Those people who cannot read literature, movies are a solace where they get the visual treat of the same story
Story telling has always attracted young and old. When the story is in written form, narrated in an interesting manner it becomes literature. Early literature had been sheer mythology. Then came the historical literature with a seamless mix of fact and sheer imagination of the author. There did emerge yet another form of story telling – Literature which was entirely left to the imagination or fictional literature.
Early Tamil movies were based on the mythological literature like Sampoorna Ramayana, Krishna Leela, Keechaka Vatham, Nandannar (one of 63 Siva Saints and a dalit face) Siva’s 64 Thiruvilaiyadalgal, Kandan Karunai Veer Abhimanyu, Pavala Kodi etc. Slowly, the cinema story writers started spinning their own story line with the Gods and Demi Gods as characters like Saraswathi Sabatham, Naan Kanda Sorgam etc.
In pure literature films like famous Tamil novelist Kalki’s Kalvanin Kathali , Parthiban Kanavu, Malaikallan, Raja Raja Cholan the king or chieftain is the super hero and his valour or achievements are portrayed. They were based on the existing successful novels, dramas and had a definite storyline or literature based fictions.
Films like Veera Pandiya Katta Bomman, Kappolotia Tamilan VO Chidambaram etc.were made on freedom fighter’s life history. Along with the music and dance of ancient India, the novels and books written by many authors were used for making the films and sometimes, the entire story was adopted from the book alone and made into a film. Indian epics of Mahabharata and Ramayan have exerted a magical influence on the thought and imagination of popular Indian cinema particularly in its narratives.
The extermination of Keechakan (Keechaka Vatham, based on an episode from the Mahabharata), was released produced and directed by R Natarajan. It was the first feature film made in South India and it marked the birth of Tamil cinema. The first talking motion picture , Kalidas was a multi-lingual and was released on October 31st,1931 less than seven months after the first talking movie Alam Ara.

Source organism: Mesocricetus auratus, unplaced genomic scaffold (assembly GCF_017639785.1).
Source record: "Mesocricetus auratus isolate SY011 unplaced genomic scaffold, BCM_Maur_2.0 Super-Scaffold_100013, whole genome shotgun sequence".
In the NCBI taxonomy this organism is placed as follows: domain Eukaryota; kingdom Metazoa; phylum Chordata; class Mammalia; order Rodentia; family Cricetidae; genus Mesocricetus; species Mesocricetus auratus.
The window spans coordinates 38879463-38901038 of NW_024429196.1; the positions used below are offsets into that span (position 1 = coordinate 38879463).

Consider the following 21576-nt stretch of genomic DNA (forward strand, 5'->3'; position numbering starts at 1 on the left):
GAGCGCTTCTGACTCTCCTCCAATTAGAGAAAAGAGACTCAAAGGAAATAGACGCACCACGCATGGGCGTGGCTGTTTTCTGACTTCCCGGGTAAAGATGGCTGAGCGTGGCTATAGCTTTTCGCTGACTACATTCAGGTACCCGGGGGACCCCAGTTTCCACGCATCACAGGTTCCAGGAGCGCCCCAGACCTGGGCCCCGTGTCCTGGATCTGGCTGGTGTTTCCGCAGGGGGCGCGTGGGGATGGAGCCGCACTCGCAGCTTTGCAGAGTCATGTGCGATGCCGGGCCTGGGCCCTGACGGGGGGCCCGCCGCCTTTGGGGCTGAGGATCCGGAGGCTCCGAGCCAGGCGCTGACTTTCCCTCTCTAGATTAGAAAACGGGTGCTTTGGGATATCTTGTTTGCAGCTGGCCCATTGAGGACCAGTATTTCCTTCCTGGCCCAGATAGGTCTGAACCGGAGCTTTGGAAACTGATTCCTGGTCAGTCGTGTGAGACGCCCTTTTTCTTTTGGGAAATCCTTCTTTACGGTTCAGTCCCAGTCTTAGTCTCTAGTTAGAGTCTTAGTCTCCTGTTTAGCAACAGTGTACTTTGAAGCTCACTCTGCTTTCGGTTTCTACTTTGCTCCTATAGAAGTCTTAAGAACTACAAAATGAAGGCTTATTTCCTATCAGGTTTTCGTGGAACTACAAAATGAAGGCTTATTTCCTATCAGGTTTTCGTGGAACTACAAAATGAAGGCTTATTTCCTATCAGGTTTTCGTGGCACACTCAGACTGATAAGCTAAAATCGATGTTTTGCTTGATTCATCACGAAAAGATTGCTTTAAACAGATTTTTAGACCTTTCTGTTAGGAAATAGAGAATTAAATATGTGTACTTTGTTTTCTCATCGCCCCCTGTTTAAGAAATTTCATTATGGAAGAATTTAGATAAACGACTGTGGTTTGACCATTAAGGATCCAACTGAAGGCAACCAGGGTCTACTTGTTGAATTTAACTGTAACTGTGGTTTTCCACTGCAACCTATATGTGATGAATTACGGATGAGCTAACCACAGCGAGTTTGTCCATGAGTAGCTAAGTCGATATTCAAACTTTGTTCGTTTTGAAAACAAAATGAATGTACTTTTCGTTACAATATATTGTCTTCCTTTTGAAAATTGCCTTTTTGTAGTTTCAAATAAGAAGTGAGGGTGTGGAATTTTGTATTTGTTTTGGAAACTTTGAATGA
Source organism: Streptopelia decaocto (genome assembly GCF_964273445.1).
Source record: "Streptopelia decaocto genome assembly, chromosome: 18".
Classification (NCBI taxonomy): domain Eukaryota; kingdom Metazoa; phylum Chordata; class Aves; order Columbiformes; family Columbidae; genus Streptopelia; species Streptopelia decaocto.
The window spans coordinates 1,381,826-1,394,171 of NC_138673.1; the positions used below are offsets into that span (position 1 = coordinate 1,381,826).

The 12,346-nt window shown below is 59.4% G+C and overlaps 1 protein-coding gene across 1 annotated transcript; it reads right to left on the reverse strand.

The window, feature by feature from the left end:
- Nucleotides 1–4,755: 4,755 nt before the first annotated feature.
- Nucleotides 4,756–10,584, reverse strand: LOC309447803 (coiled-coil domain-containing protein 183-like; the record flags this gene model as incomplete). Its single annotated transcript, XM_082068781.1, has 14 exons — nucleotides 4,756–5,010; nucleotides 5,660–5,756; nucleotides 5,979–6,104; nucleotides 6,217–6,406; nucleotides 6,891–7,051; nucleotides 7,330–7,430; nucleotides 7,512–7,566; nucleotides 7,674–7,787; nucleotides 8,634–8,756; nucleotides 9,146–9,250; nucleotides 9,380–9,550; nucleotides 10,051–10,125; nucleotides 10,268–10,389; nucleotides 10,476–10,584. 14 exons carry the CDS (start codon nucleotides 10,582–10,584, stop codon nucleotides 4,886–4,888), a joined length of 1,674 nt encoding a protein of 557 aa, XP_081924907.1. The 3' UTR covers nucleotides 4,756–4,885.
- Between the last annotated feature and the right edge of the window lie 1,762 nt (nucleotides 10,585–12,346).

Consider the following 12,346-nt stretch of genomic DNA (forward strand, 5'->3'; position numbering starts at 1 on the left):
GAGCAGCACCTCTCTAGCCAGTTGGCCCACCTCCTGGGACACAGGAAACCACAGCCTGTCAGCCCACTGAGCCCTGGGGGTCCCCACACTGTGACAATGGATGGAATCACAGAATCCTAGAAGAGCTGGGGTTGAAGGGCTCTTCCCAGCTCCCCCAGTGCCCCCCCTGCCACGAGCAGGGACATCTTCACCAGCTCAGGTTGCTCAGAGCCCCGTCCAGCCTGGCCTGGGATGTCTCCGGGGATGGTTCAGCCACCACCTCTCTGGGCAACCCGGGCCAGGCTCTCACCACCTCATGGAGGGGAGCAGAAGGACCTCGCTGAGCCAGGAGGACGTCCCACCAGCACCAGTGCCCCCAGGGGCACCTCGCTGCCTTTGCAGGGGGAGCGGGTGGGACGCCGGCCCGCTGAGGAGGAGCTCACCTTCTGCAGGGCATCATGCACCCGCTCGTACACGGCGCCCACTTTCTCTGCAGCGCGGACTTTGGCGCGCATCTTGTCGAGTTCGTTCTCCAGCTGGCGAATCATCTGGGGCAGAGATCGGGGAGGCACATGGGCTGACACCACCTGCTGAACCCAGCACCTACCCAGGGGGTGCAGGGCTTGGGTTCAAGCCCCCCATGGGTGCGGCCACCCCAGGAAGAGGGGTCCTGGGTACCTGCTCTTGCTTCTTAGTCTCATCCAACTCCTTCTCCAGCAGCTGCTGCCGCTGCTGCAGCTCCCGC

In 1938 Director K Subramanyam successfully adapted a Premchand`s Urdu novel to a film called Sevasadan. It marked the debut of noted carnatic singer MS Subbulakshmi in films. The theme of the film was women”s liberation. As most of the film makers in the early years were from the elite class of society that was one reason for adapting from literature. For them Kalki was a favourite writer. Sensational Thyagabhoomi was adapted from the novel of Kalki in 1939. Kalvanin Kaadhali and Parthiban Kanavu are some other novels of Kalki which became successful films. Ponvayal released in 1954 was based on Kalki”s Poiman Karadu.
Pudumaipithan’s stories are about human relationships, their aspirations and life in general looked at closely. It was only in the seventies that directors attempted Pudumaipithan’s stories on films. The most popular being ‘Uthiripookal’ by Mahendran which was adapted from Pudumaipithan”s short story ‘Chitrannai’ (Step Mother).
Similarly, Thi. Janakiraman was one writer whose simple language and powerful messages talking delicate feminine feelings kept film makers away even if they wanted to touch. His well known novels Mogamul, Sembaruthi and Amma Vandal were in demand with film makers, but only in 1998 Mohamul was tried as a film.